On 21 January 2016 the Oxford Union staged a debate with the proposition This House Believes Holocaust Denial Should Not Be Criminalised. As with many such debates it is worth watching in full. I have and so can you, starting by following this link. The first thing you will learn from the first speaker is that both sides of the house are fiercely opposed to holocaust denial; so the debate is purely about the best means to counter it.
There are six speakers and, though I found all the arguments interesting, I lament at the almost universal use of paper. If you are going to debate, it surely makes sense to learn how to be a proper speaker and dispense with a script.
I have chosen to cover two of them in postings on this blog. Today we look at one of the speakers for the proposition, Professor Deborah Lipstadt.
Kicking off with a stupendous opening, consisting of an immensely powerful ethos, this speech is excellently argued. It would all be even better if she did not read it.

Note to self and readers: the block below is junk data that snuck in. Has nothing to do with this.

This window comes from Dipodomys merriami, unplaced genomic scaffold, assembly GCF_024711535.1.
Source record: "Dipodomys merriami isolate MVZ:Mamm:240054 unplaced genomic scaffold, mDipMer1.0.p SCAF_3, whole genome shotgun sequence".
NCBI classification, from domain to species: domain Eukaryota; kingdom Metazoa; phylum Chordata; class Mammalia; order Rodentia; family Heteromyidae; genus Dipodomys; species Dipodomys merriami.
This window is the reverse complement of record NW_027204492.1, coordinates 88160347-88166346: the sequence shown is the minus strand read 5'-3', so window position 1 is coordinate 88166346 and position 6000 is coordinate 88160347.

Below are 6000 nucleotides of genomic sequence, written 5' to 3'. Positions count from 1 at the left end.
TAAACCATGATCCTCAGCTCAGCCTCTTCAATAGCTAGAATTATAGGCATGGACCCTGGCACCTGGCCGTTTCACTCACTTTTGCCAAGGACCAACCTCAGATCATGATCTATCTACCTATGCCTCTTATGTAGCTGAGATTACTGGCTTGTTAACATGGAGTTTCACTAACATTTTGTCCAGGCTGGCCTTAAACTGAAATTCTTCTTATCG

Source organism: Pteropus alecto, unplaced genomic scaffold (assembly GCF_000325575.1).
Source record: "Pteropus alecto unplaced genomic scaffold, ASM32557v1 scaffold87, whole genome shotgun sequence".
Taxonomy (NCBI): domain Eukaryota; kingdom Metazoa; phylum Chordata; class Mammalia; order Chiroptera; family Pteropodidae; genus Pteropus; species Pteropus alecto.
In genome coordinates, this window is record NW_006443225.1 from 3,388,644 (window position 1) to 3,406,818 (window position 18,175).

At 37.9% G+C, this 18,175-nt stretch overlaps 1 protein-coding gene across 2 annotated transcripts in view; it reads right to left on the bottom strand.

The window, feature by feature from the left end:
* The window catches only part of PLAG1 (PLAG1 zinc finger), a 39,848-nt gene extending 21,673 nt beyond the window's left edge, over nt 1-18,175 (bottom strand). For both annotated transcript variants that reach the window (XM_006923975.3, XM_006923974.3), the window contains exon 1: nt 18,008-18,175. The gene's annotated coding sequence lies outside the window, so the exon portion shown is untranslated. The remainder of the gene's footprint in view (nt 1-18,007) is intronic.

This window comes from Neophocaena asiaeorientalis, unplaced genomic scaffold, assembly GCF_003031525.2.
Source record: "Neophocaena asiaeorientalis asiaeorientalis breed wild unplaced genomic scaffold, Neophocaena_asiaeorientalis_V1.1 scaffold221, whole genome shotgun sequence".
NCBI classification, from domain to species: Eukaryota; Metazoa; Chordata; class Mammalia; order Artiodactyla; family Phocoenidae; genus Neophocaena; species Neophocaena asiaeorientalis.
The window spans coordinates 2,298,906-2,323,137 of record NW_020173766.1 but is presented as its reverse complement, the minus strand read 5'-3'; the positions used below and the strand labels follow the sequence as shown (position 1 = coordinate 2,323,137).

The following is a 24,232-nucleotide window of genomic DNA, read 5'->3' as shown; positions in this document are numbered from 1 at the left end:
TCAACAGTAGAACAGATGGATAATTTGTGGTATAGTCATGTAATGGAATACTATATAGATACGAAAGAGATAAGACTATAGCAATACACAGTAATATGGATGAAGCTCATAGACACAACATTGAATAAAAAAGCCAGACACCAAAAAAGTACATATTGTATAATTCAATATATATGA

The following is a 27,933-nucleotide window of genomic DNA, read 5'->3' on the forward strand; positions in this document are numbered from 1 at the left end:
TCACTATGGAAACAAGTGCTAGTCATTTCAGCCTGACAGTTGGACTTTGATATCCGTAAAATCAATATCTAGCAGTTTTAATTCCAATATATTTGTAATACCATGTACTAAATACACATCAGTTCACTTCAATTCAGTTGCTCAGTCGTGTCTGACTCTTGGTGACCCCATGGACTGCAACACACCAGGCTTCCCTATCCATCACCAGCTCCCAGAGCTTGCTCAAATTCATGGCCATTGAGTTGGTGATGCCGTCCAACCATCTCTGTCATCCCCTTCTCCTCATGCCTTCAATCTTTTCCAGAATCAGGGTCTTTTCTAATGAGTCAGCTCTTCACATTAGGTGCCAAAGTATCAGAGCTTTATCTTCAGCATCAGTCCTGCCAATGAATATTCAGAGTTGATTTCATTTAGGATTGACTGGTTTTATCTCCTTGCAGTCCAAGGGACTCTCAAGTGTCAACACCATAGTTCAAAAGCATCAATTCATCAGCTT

And she doesn’t need to. The clarity of the structure and the expressiveness with which she relays what she has written is all the evidence I need that she has all the points she wants to make lodged firmly in her head, and had her script accidentally been lost her speech would be just as good and probably better. That is despite some of her arguments being, perforce, counter-intuitive and needing to be expressed in very precise wording.
It is for that reason that I shan’t try to précis or summarise her arguments. I just urge you to listen to her. And while you are about it you may notice the bearded young man behind her right elbow, concentrating fiercely and towards the end nodding in satisfaction at the arguments she delivers. He faithfully reflects me and my reactions.
She closes with a naughty pun, and harvests a well-deserved laugh.